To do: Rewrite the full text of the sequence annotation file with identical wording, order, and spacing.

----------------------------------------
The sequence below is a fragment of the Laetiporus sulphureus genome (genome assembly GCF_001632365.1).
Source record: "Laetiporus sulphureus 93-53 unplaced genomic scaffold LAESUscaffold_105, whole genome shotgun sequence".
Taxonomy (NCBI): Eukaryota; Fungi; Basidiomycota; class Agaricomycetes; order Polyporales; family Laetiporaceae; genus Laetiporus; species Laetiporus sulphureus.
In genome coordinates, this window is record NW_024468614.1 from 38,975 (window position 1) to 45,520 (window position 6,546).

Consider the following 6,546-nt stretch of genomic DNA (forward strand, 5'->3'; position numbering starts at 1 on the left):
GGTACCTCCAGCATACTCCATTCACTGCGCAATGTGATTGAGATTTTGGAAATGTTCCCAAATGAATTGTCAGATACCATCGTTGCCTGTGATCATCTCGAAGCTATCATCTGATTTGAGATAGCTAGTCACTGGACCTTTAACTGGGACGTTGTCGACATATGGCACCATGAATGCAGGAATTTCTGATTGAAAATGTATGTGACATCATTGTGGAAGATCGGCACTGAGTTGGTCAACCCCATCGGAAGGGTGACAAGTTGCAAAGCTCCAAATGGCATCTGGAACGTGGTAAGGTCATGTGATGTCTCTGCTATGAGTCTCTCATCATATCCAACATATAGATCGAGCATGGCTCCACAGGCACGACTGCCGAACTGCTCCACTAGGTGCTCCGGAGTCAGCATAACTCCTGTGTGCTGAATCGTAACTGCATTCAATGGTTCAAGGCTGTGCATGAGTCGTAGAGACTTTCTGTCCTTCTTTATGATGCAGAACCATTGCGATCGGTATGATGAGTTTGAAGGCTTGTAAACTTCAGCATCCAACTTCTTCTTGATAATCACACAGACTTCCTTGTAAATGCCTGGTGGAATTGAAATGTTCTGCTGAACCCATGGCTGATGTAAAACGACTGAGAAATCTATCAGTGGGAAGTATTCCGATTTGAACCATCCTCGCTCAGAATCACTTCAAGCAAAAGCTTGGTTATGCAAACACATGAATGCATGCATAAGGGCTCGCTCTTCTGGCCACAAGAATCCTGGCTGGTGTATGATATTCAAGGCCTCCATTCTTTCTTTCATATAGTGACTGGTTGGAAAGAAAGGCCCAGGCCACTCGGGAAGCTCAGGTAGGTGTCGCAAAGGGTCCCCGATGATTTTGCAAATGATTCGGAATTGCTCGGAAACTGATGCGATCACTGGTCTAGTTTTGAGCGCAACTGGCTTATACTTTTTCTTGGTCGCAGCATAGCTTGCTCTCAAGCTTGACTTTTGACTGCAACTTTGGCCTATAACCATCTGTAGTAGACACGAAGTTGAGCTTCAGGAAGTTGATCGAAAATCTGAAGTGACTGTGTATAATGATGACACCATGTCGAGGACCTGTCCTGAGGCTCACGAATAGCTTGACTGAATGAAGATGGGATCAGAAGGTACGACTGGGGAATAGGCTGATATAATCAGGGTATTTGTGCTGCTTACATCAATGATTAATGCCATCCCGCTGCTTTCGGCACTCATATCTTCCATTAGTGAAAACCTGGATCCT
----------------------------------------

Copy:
The sequence below is a fragment of the Laetiporus sulphureus genome (genome assembly GCF_001632365.1).
Source record: "Laetiporus sulphureus 93-53 unplaced genomic scaffold LAESUscaffold_105, whole genome shotgun sequence".
Taxonomy (NCBI): Eukaryota; Fungi; Basidiomycota; class Agaricomycetes; order Polyporales; family Laetiporaceae; genus Laetiporus; species Laetiporus sulphureus.
In genome coordinates, this window is record NW_024468614.1 from 38,975 (window position 1) to 45,520 (window position 6,546).

Consider the following 6,546-nt stretch of genomic DNA (forward strand, 5'->3'; position numbering starts at 1 on the left):
GGTACCTCCAGCATACTCCATTCACTGCGCAATGTGATTGAGATTTTGGAAATGTTCCCAAATGAATTGTCAGATACCATCGTTGCCTGTGATCATCTCGAAGCTATCATCTGATTTGAGATAGCTAGTCACTGGACCTTTAACTGGGACGTTGTCGACATATGGCACCATGAATGCAGGAATTTCTGATTGAAAATGTATGTGACATCATTGTGGAAGATCGGCACTGAGTTGGTCAACCCCATCGGAAGGGTGACAAGTTGCAAAGCTCCAAATGGCATCTGGAACGTGGTAAGGTCATGTGATGTCTCTGCTATGAGTCTCTCATCATATCCAACATATAGATCGAGCATGGCTCCACAGGCACGACTGCCGAACTGCTCCACTAGGTGCTCCGGAGTCAGCATAACTCCTGTGTGCTGAATCGTAACTGCATTCAATGGTTCAAGGCTGTGCATGAGTCGTAGAGACTTTCTGTCCTTCTTTATGATGCAGAACCATTGCGATCGGTATGATGAGTTTGAAGGCTTGTAAACTTCAGCATCCAACTTCTTCTTGATAATCACACAGACTTCCTTGTAAATGCCTGGTGGAATTGAAATGTTCTGCTGAACCCATGGCTGATGTAAAACGACTGAGAAATCTATCAGTGGGAAGTATTCCGATTTGAACCATCCTCGCTCAGAATCACTTCAAGCAAAAGCTTGGTTATGCAAACACATGAATGCATGCATAAGGGCTCGCTCTTCTGGCCACAAGAATCCTGGCTGGTGTATGATATTCAAGGCCTCCATTCTTTCTTTCATATAGTGACTGGTTGGAAAGAAAGGCCCAGGCCACTCGGGAAGCTCAGGTAGGTGTCGCAAAGGGTCCCCGATGATTTTGCAAATGATTCGGAATTGCTCGGAAACTGATGCGATCACTGGTCTAGTTTTGAGCGCAACTGGCTTATACTTTTTCTTGGTCGCAGCATAGCTTGCTCTCAAGCTTGACTTTTGACTGCAACTTTGGCCTATAACCATCTGTAGTAGACACGAAGTTGAGCTTCAGGAAGTTGATCGAAAATCTGAAGTGACTGTGTATAATGATGACACCATGTCGAGGACCTGTCCTGAGGCTCACGAATAGCTTGACTGAATGAAGATGGGATCAGAAGGTACGACTGGGGAATAGGCTGATATAATCAGGGTATTTGTGCTGCTTACATCAATGATTAATGCCATCCCGCTGCTTTCGGCACTCATATCTTCCATTAGTGAAAACCTGGATCCT